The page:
the defendant’s pharmacy inventory, which covered a 21-month period, showed no stock of these
specialized medications.

In Kentucky, a pharmacist was indicted and convicted on multiple Medicaid fraud counts for
billing Medicaid for high-cost cancer drugs long after the recipients had stopped using them.
The defendant obtained the recipients’ identifying information from legitimate prescriptions that
the recipients’ physicians wrote for the drugs. The defendant continued to bill Medicaid for
these drugs even after patients had died or stopped using the drugs. In a very short time, the
defendant defrauded the Medicaid program of more than $40,000. The defendant was sentenced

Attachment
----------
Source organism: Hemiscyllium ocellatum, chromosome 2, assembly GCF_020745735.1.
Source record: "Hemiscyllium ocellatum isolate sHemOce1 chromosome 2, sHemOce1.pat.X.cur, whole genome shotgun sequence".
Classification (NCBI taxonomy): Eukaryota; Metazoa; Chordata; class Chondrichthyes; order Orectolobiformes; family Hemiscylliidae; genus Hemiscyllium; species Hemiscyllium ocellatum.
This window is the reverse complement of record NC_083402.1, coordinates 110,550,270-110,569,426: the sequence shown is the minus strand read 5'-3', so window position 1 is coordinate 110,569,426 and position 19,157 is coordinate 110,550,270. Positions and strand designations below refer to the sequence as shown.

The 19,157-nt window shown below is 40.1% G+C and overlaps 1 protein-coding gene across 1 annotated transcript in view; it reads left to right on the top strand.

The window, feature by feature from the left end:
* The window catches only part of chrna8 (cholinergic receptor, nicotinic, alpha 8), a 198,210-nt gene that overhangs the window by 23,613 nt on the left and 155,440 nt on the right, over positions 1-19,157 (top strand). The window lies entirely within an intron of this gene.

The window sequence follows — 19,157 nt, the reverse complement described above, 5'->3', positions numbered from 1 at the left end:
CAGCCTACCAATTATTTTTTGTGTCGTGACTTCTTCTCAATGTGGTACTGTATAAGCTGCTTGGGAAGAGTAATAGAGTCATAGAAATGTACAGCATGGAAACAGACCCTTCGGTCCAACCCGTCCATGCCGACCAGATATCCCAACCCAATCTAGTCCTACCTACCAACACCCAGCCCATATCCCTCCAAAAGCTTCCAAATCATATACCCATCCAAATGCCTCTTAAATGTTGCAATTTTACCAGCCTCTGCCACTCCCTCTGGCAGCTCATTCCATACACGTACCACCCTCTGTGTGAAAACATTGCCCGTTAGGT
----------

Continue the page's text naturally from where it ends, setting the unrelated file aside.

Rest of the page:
to serve 5 years in prison and ordered to pay restitution of $40,000.

In New York, a pharmacy owner pled guilty to committing grand larceny in the third degree for
stealing more than $800,000 from the Medicaid program. The defendant had fraudulently billed
for thousands of doses of expensive AIDS medications and other drugs that were never
dispensed to patients. The defendant allowed Medicaid recipients to trade their prescriptions for
various over-the-counter items, and then billed Medicaid for the undispensed medication listed in
the prescriptions. The defendant was sentenced to serve 6 months in jail, 5 years’ probation, and
ordered to repay $811,000 to the Medicaid program.


In Texas, a Houston physician and seven codefendants were convicted of conspiring to defraud
both the Medicare and Medicaid programs. The conspiracy involved providing services to
ineligible beneficiaries, not providing physician supervision when physical therapy services were